Despite every mapping program telling us that visiting Foley, AL was out of the way, Kim and I both felt they could take a long walk off of a short cliff; my grandparents have never been and never will be out of my way to visit. We stopped by and had a short visit with them. My grandparents treated us to lunch at this great restaurant called The Shrimp Basket where everyone but grandmom had delicious fried oysters (fried in cornbread) and she enjoyed the shrimp. After an all too brief visit, we rescued the cats from my grandparents’ guest bedroom and pressed on to try to get as many miles behind us as possible. We survived the “state road that never ends” thru Alabama and overcame poorly marked interstate signs in Mississippi to get as far as Forest, Mississippi the second night. The cats behaved well and were most happy to crash for the evening and surprisingly left us alone while exploring the hotel room.

Tuesday, day three of our journey, brought one expected and one unexpected change to our traveling routine. We had previously discussed the possibility of stopping in Little Rock and visiting a friend there. Fortunately nothing was set in stone and she’d stressed that it was okay with her if we needed to simply drive thru, which is what we had to do since we were running somewhat behind on our time schedule. This was also the day that our trailer started acting up. Partly wind and mainly road, I found that we had to drive no faster than 60 mph and frequently slower or we would get too much sway out of the trailer. Once it starts to rock, the only thing you can do is slow down and hold the vehicle as straight as possible until it gets back under control. It was somewhat unnerving but manageable experience thru Arkansas. This was also the first state we went thru that had some lovely scenery; unfortunately for us we found it right as sundown so it was just a brief glimpse. We spent the night in Oklahoma, where our cell phone met an untimely demise. Kim got out of the Budget truck to rent the room and didn’t realize the phone fell out when she got out. When she motioned for me to pull around the phone got smashed so we ended up having to pick up a pay as you go phone the next day.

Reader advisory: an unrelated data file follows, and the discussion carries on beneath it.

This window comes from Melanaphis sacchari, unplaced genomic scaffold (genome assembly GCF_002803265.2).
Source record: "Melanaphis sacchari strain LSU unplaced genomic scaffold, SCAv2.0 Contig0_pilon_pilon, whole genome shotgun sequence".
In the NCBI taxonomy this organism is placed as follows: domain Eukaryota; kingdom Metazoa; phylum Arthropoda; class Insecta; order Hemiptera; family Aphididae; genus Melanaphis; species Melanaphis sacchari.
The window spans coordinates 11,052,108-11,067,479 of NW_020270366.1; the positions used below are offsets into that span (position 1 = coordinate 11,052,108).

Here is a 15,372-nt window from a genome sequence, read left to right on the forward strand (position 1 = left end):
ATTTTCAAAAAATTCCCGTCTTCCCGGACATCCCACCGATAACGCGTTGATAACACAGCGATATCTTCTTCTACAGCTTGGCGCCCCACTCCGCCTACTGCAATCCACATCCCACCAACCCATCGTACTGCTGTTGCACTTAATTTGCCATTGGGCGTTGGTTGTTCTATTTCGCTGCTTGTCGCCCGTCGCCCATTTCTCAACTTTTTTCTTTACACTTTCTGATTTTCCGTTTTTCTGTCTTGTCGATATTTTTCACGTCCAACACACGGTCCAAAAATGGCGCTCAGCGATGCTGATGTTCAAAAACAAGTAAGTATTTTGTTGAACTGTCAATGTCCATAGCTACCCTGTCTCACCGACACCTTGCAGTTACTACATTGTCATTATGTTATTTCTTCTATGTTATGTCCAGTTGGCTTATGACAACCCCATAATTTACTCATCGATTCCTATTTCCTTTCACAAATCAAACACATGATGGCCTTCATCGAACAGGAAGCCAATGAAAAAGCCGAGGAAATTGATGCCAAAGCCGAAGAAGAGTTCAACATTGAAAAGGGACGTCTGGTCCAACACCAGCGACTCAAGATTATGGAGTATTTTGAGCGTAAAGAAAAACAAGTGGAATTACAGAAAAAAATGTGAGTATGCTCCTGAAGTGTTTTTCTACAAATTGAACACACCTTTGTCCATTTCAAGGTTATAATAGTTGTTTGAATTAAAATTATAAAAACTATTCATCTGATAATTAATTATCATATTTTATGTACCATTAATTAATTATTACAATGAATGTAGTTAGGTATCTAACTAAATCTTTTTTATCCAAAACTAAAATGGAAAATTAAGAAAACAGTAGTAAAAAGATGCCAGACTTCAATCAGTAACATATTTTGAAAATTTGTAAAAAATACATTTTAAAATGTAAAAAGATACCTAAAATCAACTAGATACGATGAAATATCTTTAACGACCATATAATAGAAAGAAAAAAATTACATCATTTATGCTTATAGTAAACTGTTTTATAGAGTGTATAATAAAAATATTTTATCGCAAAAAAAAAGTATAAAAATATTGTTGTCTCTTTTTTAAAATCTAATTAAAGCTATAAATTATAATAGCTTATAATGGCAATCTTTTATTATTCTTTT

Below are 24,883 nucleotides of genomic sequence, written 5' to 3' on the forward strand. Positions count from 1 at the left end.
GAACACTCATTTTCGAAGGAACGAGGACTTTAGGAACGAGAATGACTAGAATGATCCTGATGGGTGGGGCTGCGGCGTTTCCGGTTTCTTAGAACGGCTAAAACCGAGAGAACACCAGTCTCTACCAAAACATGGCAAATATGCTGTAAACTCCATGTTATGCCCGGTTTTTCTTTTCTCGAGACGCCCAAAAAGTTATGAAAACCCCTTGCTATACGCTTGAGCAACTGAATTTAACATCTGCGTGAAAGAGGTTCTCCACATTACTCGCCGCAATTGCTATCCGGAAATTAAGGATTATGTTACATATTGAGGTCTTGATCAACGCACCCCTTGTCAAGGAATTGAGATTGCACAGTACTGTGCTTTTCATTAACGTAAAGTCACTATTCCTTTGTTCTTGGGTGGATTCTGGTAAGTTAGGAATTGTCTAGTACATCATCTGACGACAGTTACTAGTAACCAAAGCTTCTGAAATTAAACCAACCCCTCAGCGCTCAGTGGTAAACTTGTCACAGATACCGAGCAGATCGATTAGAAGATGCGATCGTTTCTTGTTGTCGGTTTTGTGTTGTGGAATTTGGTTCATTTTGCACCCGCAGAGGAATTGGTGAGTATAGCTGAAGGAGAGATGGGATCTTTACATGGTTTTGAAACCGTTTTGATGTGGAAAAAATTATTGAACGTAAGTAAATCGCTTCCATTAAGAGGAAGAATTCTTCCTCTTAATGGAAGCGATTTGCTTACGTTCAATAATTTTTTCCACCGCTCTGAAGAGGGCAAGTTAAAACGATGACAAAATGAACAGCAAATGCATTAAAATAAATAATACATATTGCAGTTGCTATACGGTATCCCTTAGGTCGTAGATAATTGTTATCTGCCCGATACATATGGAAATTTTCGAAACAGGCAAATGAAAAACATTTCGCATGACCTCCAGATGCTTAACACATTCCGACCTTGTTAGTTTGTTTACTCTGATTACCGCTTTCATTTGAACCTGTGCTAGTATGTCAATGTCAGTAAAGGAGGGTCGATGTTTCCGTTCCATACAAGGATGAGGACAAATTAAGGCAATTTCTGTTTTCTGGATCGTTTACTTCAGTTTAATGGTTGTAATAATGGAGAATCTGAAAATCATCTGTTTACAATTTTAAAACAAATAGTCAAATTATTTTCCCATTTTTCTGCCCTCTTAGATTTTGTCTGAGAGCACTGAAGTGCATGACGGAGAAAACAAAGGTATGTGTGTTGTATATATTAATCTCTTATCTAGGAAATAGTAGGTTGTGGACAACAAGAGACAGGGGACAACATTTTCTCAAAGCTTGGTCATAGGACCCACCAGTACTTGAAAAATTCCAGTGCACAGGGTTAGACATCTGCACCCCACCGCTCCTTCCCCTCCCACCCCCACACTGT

Oklahoma, demon state. If we never go back to Oklahoma again, it will be too soon. The roads there are so rough that I thought they’d shipped up road workers from Louisiana to pave the interstate; at least Louisiana has the excuse of being below sea level and doing the best they can. I’d estimate that about 1/10th of the interstate were under construction, resulting in us having to drive in a single lane, usually uneven, for 10 to 20 miles at a stretch. There were patches of good interstate, but at least half of what was not under construction was so bumpy that we were experiencing much more sway on the trailer. The winds were whipping bad enough that the truck rocked some even while parked. When it was all said and done, I had driven over halfway thru Oklahoma at no faster than 50 mph due to driving and weather conditions. Kansas was a welcome sight indeed.

Kansas is nearly exactly what everyone thinks it is, except that it has hills and is not completely flat. There is a gas station company called Sinclair that seems to be throughout Kansas that uses a dinosaur for their emblem. While you’d think it would infer to fossil fuels, I personally feel that it has more to do with their business plan of driving themselves to extinction. Sinclair stations apparently close shop at 5pm, since of course no one in the towns they are located in or driving along the interstate would ever need gas after 5pm. Oddly enough, in one of the towns we stopped and tried to get gas, the Auto Parts store was open and the gas station was locked up. Fortunately I considered a ¼ tank time to fill up so we were able to get gas. We also got our last major surprise in Mingo, Kansas, where we got a flat tire that I fortunately noticed right after sunset. Mingo had an unmanned gas station with a credit card reader, four pumps and a shack with a way too small fire extinguisher and a pay phone. While I was annoyed that Budget gave us a trailer with tires too threadbare for the trip, but they had someone out to replace the tire and the one next to it that looked ready to go within 45 minutes.